The diary is highly regarded from a literary standpoint as it contains moving quotes and Chinese poems. “We can live if we are unafraid of dying in battles. But we will die if we are afraid of dying in battles.” This famous quote was recorded by Yi in a diary entry dated September 15, 1597. He had made this remark to encourage his soldiers before taking part in the Battle of Myeongnyang.

Yi was the greatest hero of the Joseon era. His diary also contains entries that express his love for his mother, and laments feeling like he failed her. Yi felt guilty  for having to go to war even after hearing that his mother passed away.

In 1598, the combined fleets of Korea (Joseon Dynasty) and China (Ming Dynasty) fought a final battle by launching a sudden attack on retreating Japanese troops off the Noryang. During the fierce battle, Yi was shot and died on the dawn of December 16, 1598. He was 53 years old. “The battle is raging on. Don’t tell the soldiers if I die. You should not shock them,” Yi told his eldest son and nephew, worried that his death might upset his forces.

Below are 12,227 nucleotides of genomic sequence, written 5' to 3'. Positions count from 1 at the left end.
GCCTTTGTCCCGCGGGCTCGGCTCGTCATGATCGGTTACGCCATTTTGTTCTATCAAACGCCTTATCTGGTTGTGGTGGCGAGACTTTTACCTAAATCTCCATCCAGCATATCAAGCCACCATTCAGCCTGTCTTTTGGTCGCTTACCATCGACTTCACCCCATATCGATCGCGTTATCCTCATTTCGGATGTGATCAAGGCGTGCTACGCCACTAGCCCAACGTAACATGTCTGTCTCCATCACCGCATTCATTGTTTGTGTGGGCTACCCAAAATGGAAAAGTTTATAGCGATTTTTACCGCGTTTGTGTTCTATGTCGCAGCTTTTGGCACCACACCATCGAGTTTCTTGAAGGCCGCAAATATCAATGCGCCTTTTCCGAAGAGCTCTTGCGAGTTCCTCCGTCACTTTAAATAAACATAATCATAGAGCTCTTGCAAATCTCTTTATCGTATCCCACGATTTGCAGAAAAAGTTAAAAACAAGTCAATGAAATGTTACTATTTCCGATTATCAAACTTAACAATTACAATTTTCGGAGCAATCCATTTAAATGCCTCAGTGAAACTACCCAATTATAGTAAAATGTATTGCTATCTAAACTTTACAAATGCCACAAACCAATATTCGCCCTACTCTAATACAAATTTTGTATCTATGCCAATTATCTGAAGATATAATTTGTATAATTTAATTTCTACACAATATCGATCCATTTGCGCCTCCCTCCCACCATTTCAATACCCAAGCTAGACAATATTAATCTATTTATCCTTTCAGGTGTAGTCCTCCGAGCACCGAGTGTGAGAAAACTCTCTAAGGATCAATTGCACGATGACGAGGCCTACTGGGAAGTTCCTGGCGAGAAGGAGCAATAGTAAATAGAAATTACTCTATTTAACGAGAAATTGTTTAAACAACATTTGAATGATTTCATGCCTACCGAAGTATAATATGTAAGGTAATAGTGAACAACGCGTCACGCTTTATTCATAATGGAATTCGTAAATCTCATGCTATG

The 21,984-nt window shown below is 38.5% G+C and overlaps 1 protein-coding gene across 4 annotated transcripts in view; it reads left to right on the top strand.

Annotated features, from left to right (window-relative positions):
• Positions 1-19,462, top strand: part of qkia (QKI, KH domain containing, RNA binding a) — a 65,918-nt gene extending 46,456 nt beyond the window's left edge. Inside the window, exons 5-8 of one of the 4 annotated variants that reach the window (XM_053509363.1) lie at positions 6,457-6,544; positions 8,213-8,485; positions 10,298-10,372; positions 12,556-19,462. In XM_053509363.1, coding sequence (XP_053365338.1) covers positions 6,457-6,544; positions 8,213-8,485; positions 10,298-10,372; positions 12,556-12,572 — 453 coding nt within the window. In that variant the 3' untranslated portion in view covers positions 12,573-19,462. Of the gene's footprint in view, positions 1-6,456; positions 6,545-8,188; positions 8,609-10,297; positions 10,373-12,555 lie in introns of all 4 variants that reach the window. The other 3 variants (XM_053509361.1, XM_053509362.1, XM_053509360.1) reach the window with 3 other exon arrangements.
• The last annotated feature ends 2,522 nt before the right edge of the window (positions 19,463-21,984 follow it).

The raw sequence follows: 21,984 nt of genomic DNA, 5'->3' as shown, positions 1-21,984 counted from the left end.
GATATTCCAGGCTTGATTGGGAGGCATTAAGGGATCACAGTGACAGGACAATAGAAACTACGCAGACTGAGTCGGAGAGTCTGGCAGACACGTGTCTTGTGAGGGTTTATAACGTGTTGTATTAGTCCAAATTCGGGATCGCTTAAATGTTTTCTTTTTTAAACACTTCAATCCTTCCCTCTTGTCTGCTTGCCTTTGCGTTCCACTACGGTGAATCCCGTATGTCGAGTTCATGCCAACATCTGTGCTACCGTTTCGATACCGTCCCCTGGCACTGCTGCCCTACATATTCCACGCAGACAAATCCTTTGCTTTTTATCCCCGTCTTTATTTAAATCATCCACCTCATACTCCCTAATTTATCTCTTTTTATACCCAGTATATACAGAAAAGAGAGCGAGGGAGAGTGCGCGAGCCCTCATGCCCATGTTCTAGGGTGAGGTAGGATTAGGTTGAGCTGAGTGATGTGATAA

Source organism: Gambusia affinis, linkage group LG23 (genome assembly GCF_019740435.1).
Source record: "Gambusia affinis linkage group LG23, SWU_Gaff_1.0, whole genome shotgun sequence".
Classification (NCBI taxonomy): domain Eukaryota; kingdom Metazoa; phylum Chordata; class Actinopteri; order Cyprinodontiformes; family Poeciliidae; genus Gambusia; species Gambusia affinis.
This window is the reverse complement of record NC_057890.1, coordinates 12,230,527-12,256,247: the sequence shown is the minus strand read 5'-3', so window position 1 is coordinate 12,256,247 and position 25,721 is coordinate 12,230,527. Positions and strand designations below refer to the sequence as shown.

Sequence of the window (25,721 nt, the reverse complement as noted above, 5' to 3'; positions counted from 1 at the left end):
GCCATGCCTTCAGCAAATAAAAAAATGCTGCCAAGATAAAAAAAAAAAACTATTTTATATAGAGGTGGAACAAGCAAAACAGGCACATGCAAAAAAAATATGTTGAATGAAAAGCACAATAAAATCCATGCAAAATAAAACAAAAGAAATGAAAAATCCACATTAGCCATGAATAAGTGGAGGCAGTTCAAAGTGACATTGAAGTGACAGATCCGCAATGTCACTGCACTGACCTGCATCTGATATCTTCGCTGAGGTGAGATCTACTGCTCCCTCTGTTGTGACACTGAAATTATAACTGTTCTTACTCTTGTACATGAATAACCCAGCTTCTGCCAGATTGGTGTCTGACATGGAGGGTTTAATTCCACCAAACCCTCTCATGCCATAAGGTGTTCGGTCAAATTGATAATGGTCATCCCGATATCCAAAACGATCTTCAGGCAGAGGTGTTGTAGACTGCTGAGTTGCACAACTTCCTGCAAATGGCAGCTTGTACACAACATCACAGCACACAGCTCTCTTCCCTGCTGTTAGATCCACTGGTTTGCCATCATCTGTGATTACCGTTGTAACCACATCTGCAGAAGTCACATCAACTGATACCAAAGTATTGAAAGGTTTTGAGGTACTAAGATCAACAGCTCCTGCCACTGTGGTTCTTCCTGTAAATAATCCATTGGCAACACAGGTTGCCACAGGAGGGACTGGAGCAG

The Battle of Noryang was the last sea battle of the Imjin War and one of Korea’s greatest navy victory. A Ming commander praised Yi, naming him “Heaven’s Admiral” in his report to the Ming government. During the Imjin War, Yi fought a total of 23 battles against the Japanese invaders, never losing a single one. He distinguished himself by saving his country and his people. He was an intelligent military strategist, a brave leader and a man of noble character. Admiral Yi Sun-sin was, is and always will be an immortal hero among the Korean people.

Source: Korea People & Culture Magazine, April 2011

Tinggalkan Balasan

Isikan data di bawah atau klik salah satu ikon untuk log in:

Logo WordPress.com

You are commenting using your WordPress.com account. Logout / Ubah )

Gambar Twitter

You are commenting using your Twitter account. Logout / Ubah )

Foto Facebook

You are commenting using your Facebook account. Logout / Ubah )

Foto Google+

You are commenting using your Google+ account. Logout / Ubah )

Connecting to %s